Rand Paul, R-Ky., on Sunday became the first senator known to have tested positive for COVID-19.
"Senator Rand Paul has tested positive for COVID-19," Paul's account tweeted. "He is feeling fine and is in quarantine. He is asymptomatic and was tested out of an abundance of caution due to his extensive travel and events. He was not aware of any direct contact with any infected person."
"He expects to be back in the Senate after his quarantine period ends and will continue to work for the people of Kentucky at this difficult time," the thread continued. "Ten days ago, our D.C. office began operating remotely, hence virtually no staff has had contact with Senator Rand Paul."
Paul's chief of staff later clarified that he "decided to get tested after attending an event where two individuals subsequently tested positive for COVID-19, even though he wasn't aware of any direct contact with either one of them."
Sen. Jerry Moran, R-Kan., told colleagues at Sunday's policy meeting that he saw Paul at the Senate gym earlier in the day, his communications director confirmed on Twitter.
Paul's account later tweeted that he visited the gym before he found out he had tested positive.
Paul is the third member of Congress to announce a positive test for the coronavirus, following Reps. Mario Diaz-Balart, R-Fla., and Ben McAdams, D-Utah. Several Republican lawmakers also self-quarantined this month after they learned that they had interacted with someone who tested positive for the virus at the Conservative Political Action Conference.
The White House said President Donald Trump, who attended CPAC and also interacted with multiple people at his Florida resort who later found out they were infected, tested negative for the virus.
In an interview with NBC News, Diaz-Balart said Saturday that he is feeling better after a week but that the initial symptoms hit him "like a ton of bricks." McAdams, meanwhile, said on NBC News' "Today" last week that the symptoms "felt like I had a belt around my chest, and so I couldn't breathe deeply."
Paul, a libertarian-leaning physician, forced a delay on the Senate's first coronavirus aid bill by pushing a doomed amendment. He later voted against it.
Paul's diagnosis has triggered a discussion about whether senators, many of whom are in older age brackets, should go home immediately or self-quarantine, given their likely contact with Paul, who was on the Senate floor extensively over the last week.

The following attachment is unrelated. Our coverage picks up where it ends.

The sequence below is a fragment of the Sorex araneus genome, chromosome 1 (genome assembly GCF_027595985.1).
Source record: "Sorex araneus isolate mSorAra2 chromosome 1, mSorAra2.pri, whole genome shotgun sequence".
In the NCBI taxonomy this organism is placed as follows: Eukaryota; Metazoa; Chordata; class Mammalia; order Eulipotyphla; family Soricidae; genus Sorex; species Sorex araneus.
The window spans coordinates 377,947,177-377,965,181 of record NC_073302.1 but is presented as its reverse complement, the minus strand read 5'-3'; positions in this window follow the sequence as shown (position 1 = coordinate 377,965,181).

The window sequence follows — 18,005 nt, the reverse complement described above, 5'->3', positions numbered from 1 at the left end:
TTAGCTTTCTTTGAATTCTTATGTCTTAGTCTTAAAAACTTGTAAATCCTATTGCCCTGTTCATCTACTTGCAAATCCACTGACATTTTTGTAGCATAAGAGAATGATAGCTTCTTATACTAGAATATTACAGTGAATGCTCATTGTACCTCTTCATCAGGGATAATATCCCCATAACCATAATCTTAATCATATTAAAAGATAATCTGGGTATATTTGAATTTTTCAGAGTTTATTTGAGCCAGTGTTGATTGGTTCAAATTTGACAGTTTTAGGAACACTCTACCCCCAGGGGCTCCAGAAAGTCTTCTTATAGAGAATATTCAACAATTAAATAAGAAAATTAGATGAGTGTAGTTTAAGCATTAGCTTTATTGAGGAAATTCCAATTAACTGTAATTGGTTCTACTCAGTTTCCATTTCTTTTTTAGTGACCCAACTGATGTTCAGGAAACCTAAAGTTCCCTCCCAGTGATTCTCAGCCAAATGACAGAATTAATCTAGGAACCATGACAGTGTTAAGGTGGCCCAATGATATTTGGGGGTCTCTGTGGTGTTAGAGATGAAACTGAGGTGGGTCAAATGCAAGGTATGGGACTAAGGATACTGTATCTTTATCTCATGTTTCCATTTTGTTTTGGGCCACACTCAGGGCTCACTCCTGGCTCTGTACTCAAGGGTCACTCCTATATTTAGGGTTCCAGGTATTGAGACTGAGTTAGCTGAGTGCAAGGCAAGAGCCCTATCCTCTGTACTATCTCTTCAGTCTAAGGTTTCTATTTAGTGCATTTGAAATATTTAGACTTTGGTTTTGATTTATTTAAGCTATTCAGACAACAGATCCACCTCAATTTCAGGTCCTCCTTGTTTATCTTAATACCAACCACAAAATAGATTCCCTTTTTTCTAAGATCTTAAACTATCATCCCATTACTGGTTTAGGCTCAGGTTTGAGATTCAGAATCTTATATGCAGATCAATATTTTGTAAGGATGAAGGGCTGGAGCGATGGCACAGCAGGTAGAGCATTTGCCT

The news created fresh uncertainty about how Congress can finish and pass emergency coronavirus legislation, on which Democrats and Republicans are still struggling to reach a deal.
Sens. Mike Lee and Mitt Romney, both Utah Republicans, were the first two lawmakers to say they would be self-quarantining for two weeks after having had "extended" interactions with Paul and would have to miss floor votes.
Speaking at the White House coronavirus task force press conference on Sunday, Trump offered well wishes, saying "I want to just say that Senator Rand Paul a friend of mine, he has been a great friend of mine, always there when we needed him, when the country needed him." Trump said that he and Paul have not had any recent in-person interactions.
When Trump was told Romney was also in quarantine, he said sarcastically, "Romney’s in isolation? Gee, that’s too bad."
Sen. Kyrsten Sinema, D-Ariz., criticized Paul in a tweet, calling his gym visit "absolutely irresponsible."
"You cannot be near other people while waiting for coronavirus test results," she wrote. "It endangers others & likely increases the spread of the virus."
Download the NBC News app for full coverage and alerts about the coronavirus outbreak
Paul suffered lung damage as a result of having his ribs broken during an altercation with a neighbor in 2017. Last year, he had part of his lungs removed. Paul's chief of staff told NBC News that the surgery puts the senator "in a higher-risk category as it relates to pulmonary issues."
His father, former Rep. Ron Paul, R-Texas, who is also a doctor, last week referred to the coronavirus crisis as a "hoax." The pandemic has infected more than 300,000 people worldwide, according to Johns Hopkins University.